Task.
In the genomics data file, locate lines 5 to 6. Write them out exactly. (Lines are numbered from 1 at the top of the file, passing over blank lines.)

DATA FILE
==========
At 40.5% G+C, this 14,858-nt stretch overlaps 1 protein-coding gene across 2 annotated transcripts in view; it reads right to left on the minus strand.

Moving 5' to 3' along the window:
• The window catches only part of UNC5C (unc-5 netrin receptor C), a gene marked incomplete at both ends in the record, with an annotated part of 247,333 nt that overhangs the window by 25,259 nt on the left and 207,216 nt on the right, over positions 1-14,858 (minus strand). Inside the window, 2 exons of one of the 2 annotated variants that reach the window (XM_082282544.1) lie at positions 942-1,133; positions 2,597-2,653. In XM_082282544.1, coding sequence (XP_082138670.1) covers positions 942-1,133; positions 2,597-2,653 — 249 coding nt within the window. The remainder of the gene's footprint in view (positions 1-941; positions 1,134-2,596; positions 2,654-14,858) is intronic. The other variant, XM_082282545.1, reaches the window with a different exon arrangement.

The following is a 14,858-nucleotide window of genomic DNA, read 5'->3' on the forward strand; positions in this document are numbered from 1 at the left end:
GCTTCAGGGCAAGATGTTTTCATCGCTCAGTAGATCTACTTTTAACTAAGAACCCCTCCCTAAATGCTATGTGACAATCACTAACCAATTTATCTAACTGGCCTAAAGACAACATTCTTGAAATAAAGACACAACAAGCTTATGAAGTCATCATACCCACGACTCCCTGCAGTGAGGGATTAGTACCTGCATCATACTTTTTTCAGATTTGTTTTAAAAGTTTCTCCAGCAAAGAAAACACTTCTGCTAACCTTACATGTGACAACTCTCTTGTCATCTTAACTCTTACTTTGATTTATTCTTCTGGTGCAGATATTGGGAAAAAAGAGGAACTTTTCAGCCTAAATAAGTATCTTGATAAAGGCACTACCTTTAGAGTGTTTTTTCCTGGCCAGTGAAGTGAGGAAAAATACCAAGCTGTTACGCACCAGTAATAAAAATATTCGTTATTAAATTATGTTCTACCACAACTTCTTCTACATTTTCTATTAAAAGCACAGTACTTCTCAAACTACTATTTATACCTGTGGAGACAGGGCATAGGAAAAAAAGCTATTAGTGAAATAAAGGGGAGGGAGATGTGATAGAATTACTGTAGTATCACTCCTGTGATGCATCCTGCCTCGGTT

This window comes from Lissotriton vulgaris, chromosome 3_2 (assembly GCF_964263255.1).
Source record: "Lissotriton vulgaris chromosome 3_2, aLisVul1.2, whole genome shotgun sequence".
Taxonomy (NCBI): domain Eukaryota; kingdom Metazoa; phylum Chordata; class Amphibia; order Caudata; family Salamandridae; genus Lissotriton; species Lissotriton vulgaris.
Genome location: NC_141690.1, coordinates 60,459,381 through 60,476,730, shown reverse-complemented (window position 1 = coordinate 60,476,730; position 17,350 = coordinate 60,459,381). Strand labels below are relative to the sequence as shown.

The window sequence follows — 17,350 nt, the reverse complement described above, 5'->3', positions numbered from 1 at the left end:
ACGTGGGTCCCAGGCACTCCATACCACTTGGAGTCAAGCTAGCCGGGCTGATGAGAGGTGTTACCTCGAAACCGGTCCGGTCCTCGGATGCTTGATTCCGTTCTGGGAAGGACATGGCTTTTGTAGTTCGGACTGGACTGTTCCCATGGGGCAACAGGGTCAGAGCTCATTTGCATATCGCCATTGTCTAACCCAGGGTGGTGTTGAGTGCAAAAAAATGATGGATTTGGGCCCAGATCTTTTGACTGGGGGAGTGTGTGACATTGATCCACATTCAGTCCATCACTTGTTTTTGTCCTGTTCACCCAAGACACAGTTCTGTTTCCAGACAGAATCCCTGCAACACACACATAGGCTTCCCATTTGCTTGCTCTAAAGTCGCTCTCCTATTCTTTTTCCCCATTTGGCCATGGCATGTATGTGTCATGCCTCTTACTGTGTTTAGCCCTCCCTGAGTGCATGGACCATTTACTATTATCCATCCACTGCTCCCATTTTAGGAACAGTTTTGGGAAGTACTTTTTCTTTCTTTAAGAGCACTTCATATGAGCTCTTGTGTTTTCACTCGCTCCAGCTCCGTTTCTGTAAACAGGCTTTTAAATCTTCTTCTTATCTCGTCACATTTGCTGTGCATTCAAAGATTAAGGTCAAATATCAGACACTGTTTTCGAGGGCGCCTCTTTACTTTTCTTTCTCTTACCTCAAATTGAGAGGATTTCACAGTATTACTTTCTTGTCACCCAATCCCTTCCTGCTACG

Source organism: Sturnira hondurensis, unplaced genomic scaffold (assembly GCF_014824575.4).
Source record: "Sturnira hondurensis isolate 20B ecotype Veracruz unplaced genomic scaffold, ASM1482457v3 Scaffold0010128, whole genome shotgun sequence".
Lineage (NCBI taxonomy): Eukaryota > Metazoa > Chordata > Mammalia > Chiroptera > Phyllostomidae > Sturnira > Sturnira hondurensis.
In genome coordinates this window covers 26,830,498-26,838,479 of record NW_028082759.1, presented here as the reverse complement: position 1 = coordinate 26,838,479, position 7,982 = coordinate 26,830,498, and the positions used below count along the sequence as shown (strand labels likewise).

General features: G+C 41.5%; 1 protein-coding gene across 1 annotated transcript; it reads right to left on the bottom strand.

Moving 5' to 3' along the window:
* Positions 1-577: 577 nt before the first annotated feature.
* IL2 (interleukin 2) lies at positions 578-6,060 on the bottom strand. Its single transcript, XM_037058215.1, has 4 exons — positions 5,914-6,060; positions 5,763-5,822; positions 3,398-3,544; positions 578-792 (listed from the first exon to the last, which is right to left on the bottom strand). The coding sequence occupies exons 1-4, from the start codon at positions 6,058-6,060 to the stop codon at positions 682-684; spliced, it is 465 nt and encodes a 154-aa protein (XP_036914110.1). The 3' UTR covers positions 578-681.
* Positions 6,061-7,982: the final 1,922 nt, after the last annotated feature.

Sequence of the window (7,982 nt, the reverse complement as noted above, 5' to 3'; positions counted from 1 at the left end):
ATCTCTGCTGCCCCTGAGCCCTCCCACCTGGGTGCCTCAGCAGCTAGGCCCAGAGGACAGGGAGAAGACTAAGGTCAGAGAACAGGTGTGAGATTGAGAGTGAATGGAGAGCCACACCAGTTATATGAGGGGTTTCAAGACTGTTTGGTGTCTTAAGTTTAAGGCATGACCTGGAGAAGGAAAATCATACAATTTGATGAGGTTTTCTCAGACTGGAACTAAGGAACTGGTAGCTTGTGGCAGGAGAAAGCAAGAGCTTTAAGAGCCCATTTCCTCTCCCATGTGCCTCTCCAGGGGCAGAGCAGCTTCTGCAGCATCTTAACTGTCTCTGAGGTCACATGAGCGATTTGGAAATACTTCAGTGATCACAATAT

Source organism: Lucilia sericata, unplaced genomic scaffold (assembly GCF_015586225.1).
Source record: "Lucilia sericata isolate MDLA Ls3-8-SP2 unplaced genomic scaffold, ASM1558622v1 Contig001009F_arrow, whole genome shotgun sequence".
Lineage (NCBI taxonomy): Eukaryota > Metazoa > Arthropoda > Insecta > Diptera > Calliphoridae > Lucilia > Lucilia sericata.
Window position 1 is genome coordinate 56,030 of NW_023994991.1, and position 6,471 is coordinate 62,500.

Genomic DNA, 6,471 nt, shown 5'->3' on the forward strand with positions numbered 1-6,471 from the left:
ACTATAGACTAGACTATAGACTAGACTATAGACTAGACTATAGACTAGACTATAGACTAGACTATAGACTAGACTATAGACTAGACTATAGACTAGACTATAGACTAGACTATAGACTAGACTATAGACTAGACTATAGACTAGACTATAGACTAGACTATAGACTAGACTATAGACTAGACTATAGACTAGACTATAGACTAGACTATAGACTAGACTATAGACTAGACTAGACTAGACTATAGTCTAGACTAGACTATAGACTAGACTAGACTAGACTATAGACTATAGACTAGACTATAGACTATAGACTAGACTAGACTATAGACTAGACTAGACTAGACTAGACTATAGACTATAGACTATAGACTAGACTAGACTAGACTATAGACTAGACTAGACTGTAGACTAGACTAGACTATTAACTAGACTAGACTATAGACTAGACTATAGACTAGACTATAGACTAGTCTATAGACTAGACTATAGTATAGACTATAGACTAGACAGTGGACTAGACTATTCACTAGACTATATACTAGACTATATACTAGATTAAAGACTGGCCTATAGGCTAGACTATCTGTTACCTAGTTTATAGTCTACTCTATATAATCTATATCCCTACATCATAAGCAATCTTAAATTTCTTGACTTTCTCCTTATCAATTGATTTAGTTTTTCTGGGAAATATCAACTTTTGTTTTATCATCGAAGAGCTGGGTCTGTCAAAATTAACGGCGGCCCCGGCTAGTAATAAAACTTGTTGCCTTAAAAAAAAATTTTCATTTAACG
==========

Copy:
GCTTCAGGGCAAGATGTTTTCATCGCTCAGTAGATCTACTTTTAACTAAGAACCCCTCCCTAAATGCTATGTGACAATCACTAACCAATTTATCTAACTGGCCTAAAGACAACATTCTTGAAATAAAGACACAACAAGCTTATGAAGTCATCATACCCACGACTCCCTGCAGTGAGGGATTAGTACCTGCATCATACTTTTTTCAGATTTGTTTTAAAAGTTTCTCCAGCAAAGAAAACACTTCTGCTAACCTTACATGTGACAACTCTCTTGTCATCTTAACTCTTACTTTGATTTATTCTTCTGGTGCAGATATTGGGAAAAAAGAGGAACTTTTCAGCCTAAATAAGTATCTTGATAAAGGCACTACCTTTAGAGTGTTTTTTCCTGGCCAGTGAAGTGAGGAAAAATACCAAGCTGTTACGCACCAGTAATAAAAATATTCGTTATTAAATTATGTTCTACCACAACTTCTTCTACATTTTCTATTAAAAGCACAGTACTTCTCAAACTACTATTTATACCTGTGGAGACAGGGCATAGGAAAAAAAGCTATTAGTGAAATAAAGGGGAGGGAGATGTGATAGAATTACTGTAGTATCACTCCTGTGATGCATCCTGCCTCGGTT

This window comes from Lissotriton vulgaris, chromosome 3_2 (assembly GCF_964263255.1).